Last Monday, March 6, 2023, our Attorney General Niki Sharma gave first reading to the Intimate Images Protection Act, a bill that enables British Columbia to reclaim control over their intimate images online.
The Attorney General began her introduction of the Bill by pointing out that it can be normal for intimate, consenting partners to share nude or nearly nude sexualized images. However, she stated, when those images are shared non-consensually, “it is a devastating form of sexualized violence that disproportionately impacts young people, women, girls and gender-diverse people.” Distributing intimate images without consent strips a person of their privacy and autonomy, and the consequences can be severe, far-reaching, and long-lasting.
The proposed Intimate Images Protection Act would give persons who have experienced the harm of having their intimate images distributed without consent the ability to stop the distribution by applying for an expedited intimate image protection order from BC’s Civil Resolution Tribunal or Supreme Court. If the applicant for an order advises the tribunal or court that they are the person in the image and that they do not consent to the image being shared, the tribunal or court can order that the person who distributed the image destroy and delete it, and make all reasonable efforts to make the image unavailable to others. The tribunal or court can also order that any “internet intermediaries” (such as google, onlyfans, etc) remove the image, delete or destroy it, and de-index it from internet search engines.
And when it comes to consent, there is a provision in the Bill which affirms that consent can be revoked. Even if at one time, the person in the image told the distributor they consented to the image being shared, the legislation affirms the ongoing nature of consent – it can always be revoked. If you consented years ago to your image being shared and you now want it taken down from the internet, that is your right. You need only advise the distributor of your image and the tribunal that you do not consent to it being shared.
The Bill makes it unlawful not only to share intimate images without consent, but to threaten to share those images. If someone is threatening to distribute a person’s intimate image without their consent, that person can also apply for an order that the one making the threats refrain from sharing the image and delete and destroy the image.
Orders made by the tribunal or court are binding on whoever they are directed at. If the order is made at the civil resolution tribunal, it can be filed at the Supreme Court and enforceable as if it is an order of the Supreme Court. That means those who do not obey these orders could end up in contempt of court, which carries serious legal repercussions.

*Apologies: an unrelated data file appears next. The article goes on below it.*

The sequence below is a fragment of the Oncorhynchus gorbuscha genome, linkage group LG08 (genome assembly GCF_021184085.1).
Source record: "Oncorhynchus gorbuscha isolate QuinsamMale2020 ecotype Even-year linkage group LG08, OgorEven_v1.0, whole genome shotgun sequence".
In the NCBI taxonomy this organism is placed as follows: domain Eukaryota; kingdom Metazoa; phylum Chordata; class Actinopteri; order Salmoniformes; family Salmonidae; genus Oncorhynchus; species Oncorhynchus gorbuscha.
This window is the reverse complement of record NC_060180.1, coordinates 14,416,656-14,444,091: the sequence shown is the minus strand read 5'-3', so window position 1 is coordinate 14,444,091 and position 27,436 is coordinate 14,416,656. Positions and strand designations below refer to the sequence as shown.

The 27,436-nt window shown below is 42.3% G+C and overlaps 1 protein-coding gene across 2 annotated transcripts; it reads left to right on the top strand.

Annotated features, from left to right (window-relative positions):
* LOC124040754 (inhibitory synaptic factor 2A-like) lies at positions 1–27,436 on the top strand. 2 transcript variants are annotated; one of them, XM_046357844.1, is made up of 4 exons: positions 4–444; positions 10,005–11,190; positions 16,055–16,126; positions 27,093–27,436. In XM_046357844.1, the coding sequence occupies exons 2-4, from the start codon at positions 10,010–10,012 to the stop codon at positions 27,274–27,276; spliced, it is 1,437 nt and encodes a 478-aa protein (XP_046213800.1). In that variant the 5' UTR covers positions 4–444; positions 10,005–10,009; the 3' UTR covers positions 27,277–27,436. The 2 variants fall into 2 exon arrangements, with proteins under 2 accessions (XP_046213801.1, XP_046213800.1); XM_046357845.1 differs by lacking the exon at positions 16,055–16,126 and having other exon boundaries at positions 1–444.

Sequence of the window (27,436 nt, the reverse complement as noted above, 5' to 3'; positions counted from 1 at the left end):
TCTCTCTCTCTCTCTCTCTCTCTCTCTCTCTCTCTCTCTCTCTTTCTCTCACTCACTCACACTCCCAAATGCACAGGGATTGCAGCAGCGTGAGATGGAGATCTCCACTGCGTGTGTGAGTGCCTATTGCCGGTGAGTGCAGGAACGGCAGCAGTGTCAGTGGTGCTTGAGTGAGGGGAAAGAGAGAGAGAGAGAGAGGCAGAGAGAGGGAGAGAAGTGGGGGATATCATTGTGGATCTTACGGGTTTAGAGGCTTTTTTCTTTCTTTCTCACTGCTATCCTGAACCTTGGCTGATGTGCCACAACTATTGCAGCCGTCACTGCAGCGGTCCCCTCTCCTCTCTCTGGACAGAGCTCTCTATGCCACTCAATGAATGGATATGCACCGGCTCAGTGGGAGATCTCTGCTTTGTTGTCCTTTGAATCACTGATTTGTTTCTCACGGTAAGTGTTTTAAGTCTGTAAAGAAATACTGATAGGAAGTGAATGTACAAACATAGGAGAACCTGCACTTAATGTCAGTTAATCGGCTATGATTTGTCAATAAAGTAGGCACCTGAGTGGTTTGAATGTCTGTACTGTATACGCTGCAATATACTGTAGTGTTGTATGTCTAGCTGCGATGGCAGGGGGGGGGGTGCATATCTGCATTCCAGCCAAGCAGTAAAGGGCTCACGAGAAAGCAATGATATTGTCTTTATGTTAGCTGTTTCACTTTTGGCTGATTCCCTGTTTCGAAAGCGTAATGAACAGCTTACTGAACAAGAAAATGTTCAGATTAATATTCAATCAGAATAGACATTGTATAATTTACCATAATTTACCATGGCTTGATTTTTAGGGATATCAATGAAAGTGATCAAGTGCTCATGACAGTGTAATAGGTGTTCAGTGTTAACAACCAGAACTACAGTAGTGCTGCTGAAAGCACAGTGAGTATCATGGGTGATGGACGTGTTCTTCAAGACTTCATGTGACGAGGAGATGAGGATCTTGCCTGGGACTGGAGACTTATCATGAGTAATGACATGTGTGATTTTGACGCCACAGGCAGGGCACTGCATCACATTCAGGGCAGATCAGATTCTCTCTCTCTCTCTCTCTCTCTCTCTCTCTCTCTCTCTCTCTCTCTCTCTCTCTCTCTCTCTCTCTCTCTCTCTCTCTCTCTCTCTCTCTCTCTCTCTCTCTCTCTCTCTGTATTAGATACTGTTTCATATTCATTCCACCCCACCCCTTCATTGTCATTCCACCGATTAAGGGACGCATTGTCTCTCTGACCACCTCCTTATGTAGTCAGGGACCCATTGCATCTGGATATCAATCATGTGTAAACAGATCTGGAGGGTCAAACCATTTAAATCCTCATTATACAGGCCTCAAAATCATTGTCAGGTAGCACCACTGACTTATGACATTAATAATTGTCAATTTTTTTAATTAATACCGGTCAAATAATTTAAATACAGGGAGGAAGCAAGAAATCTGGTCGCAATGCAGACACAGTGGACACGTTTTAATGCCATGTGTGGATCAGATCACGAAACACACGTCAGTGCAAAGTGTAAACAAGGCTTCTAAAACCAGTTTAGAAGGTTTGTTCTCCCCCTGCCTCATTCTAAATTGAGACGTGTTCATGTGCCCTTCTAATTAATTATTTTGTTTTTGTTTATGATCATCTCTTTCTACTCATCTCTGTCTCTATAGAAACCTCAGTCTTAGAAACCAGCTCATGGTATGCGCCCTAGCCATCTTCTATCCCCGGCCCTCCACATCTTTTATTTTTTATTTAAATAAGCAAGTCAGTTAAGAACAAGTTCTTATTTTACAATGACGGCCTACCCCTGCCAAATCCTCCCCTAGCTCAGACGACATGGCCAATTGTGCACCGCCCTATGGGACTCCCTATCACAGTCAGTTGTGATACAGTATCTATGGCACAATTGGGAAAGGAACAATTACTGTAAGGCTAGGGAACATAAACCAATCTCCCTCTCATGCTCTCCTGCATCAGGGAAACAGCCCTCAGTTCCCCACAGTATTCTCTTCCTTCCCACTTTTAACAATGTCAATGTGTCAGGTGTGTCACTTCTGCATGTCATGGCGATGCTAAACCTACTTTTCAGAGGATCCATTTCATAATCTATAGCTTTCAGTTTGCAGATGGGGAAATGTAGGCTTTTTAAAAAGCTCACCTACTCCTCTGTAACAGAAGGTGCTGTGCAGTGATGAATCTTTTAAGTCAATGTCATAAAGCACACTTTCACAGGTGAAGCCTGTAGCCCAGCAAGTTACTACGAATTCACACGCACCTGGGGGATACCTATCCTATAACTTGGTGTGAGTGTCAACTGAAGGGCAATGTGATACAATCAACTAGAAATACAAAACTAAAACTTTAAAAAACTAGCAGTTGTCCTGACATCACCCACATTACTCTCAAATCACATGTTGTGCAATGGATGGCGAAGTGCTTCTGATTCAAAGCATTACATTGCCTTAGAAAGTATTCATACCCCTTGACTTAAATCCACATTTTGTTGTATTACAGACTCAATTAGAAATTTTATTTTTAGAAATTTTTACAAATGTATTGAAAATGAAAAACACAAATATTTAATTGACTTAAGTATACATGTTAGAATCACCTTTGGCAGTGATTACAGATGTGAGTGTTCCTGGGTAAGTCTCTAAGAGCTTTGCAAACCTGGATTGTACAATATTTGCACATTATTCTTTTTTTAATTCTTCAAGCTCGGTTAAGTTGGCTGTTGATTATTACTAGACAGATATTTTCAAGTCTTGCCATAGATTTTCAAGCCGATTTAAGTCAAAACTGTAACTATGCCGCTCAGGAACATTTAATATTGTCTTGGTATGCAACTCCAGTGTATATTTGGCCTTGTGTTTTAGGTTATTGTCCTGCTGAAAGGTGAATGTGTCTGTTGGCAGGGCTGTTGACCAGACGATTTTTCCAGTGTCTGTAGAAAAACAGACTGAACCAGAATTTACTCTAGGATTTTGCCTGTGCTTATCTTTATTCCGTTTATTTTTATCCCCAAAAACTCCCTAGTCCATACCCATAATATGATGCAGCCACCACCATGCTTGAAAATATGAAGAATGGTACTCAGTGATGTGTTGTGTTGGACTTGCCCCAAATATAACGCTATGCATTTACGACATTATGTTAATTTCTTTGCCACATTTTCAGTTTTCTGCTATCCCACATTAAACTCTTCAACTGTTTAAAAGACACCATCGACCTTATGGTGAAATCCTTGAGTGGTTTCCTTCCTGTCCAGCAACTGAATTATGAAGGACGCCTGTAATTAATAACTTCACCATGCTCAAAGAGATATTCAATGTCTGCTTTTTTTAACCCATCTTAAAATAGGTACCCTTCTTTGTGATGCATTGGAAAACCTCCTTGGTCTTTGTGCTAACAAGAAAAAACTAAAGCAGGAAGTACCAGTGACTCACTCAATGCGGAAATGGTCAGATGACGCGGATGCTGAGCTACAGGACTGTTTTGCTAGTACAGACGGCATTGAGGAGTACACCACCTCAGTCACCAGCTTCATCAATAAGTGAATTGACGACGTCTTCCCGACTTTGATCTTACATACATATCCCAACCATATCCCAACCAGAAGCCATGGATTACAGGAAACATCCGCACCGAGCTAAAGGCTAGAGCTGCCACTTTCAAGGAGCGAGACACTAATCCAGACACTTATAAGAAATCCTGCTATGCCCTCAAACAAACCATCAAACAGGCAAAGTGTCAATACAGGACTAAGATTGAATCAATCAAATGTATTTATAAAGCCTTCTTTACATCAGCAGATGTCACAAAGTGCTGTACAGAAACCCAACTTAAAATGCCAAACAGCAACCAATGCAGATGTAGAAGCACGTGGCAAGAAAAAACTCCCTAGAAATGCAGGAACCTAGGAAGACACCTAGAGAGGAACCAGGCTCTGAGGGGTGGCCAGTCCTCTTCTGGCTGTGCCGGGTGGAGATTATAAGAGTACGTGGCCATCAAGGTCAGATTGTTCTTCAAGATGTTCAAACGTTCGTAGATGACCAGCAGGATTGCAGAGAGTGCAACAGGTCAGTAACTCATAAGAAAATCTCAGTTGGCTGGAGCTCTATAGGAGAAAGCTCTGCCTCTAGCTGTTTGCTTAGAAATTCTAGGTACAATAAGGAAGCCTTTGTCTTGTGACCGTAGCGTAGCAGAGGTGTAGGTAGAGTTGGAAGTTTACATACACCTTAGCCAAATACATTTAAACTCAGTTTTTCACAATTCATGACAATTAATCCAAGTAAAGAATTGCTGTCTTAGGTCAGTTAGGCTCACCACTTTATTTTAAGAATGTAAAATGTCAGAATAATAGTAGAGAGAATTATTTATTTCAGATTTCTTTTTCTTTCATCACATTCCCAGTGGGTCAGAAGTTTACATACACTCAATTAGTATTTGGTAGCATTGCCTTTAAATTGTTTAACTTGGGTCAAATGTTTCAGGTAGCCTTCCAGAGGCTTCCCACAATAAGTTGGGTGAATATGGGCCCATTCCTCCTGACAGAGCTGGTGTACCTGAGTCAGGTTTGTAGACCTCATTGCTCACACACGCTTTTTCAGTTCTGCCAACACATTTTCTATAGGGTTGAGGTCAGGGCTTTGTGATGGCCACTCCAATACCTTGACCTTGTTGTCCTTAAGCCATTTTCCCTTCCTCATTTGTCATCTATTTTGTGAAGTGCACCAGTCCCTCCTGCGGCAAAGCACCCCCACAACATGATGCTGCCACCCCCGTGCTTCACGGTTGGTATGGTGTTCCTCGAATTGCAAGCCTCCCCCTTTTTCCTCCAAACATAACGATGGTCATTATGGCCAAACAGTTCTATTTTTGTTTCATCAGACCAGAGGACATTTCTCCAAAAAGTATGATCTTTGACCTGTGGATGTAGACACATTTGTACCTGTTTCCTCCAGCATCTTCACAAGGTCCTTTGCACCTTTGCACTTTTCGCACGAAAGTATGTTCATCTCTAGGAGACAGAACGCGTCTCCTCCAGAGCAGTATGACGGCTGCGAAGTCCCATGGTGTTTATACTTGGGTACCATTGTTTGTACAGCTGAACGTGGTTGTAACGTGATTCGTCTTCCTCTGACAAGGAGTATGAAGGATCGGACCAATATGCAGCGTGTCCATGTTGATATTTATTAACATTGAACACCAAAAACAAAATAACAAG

Privacy is of course a concern with this legislation. Thus, in most cases, there is an automatic publication ban provision for applicants aimed at providing reassurance that taking legal action will not result in their name being shared publicly. Distributors of intimate images are not protected from the publication ban unless they are a minor or the court or tribunal sees other reasons for protecting their identity.
Provisions in the Bill allow persons who have had their intimate images distributed non-consensually or received threats that their image will be distributed to apply to the tribunal or court for damages. That means that if the legislation comes into force, you can claim that a distributor of your intimate image pay you compensation for having done so. You can also claim compensation if they only threaten to distribute the image
One interesting thing about the legislation is that if it comes into force, it will be retrospective. Wrongdoers are on notice as of last Monday that their conduct is unlawful if they are distributing intimate images non-consensually. Those depicted in images will be able to apply for orders after the legislation comes into force for any wrongdoer conduct that is occurring right now. The Attorney General stated the following about this: “people who distribute or threaten to distribute intimate images without consent are on notice that they will face new legal consequences even if the wrongful conduct happens before the legislation comes into force.”
Since the Bill has been introduced for First Reading by the Attorney General, it is likely that it will actually come into force. New legislation in BC needs to go through a first, second, and third reading at the legislative assembly before it receives royal assent and comes into force. Sometimes this process only takes a few weeks, sometimes it can take longer. Here’s hoping it comes into force soon.